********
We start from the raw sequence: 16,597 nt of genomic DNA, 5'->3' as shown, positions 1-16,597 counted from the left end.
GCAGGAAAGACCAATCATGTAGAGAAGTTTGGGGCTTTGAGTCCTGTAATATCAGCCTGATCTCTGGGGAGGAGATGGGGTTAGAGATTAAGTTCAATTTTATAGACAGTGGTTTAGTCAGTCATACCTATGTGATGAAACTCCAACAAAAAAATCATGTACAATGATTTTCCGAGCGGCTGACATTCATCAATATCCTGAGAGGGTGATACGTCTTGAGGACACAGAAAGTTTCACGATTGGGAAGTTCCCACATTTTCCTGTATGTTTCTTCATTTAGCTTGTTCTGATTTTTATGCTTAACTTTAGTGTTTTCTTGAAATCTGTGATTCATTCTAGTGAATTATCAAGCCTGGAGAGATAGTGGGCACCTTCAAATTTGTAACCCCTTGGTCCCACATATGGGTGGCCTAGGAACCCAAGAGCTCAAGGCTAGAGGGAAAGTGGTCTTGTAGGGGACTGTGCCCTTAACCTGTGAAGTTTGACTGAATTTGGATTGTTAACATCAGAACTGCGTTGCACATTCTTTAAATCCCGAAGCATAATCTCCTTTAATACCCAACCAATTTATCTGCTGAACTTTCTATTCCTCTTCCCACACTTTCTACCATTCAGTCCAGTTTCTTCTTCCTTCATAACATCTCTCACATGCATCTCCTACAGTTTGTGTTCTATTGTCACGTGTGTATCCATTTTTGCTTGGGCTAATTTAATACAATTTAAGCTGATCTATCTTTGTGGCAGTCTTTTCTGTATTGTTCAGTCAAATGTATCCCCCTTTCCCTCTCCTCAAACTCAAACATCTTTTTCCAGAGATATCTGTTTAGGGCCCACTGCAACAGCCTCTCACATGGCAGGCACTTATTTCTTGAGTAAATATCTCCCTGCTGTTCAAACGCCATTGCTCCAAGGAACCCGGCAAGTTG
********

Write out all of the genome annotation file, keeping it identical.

We start from the raw sequence: 16,597 nt of genomic DNA, 5'->3' as shown, positions 1-16,597 counted from the left end.
GCAGGAAAGACCAATCATGTAGAGAAGTTTGGGGCTTTGAGTCCTGTAATATCAGCCTGATCTCTGGGGAGGAGATGGGGTTAGAGATTAAGTTCAATTTTATAGACAGTGGTTTAGTCAGTCATACCTATGTGATGAAACTCCAACAAAAAAATCATGTACAATGATTTTCCGAGCGGCTGACATTCATCAATATCCTGAGAGGGTGATACGTCTTGAGGACACAGAAAGTTTCACGATTGGGAAGTTCCCACATTTTCCTGTATGTTTCTTCATTTAGCTTGTTCTGATTTTTATGCTTAACTTTAGTGTTTTCTTGAAATCTGTGATTCATTCTAGTGAATTATCAAGCCTGGAGAGATAGTGGGCACCTTCAAATTTGTAACCCCTTGGTCCCACATATGGGTGGCCTAGGAACCCAAGAGCTCAAGGCTAGAGGGAAAGTGGTCTTGTAGGGGACTGTGCCCTTAACCTGTGAAGTTTGACTGAATTTGGATTGTTAACATCAGAACTGCGTTGCACATTCTTTAAATCCCGAAGCATAATCTCCTTTAATACCCAACCAATTTATCTGCTGAACTTTCTATTCCTCTTCCCACACTTTCTACCATTCAGTCCAGTTTCTTCTTCCTTCATAACATCTCTCACATGCATCTCCTACAGTTTGTGTTCTATTGTCACGTGTGTATCCATTTTTGCTTGGGCTAATTTAATACAATTTAAGCTGATCTATCTTTGTGGCAGTCTTTTCTGTATTGTTCAGTCAAATGTATCCCCCTTTCCCTCTCCTCAAACTCAAACATCTTTTTCCAGAGATATCTGTTTAGGGCCCACTGCAACAGCCTCTCACATGGCAGGCACTTATTTCTTGAGTAAATATCTCCCTGCTGTTCAAACGCCATTGCTCCAAGGAACCCGGCAAGTTG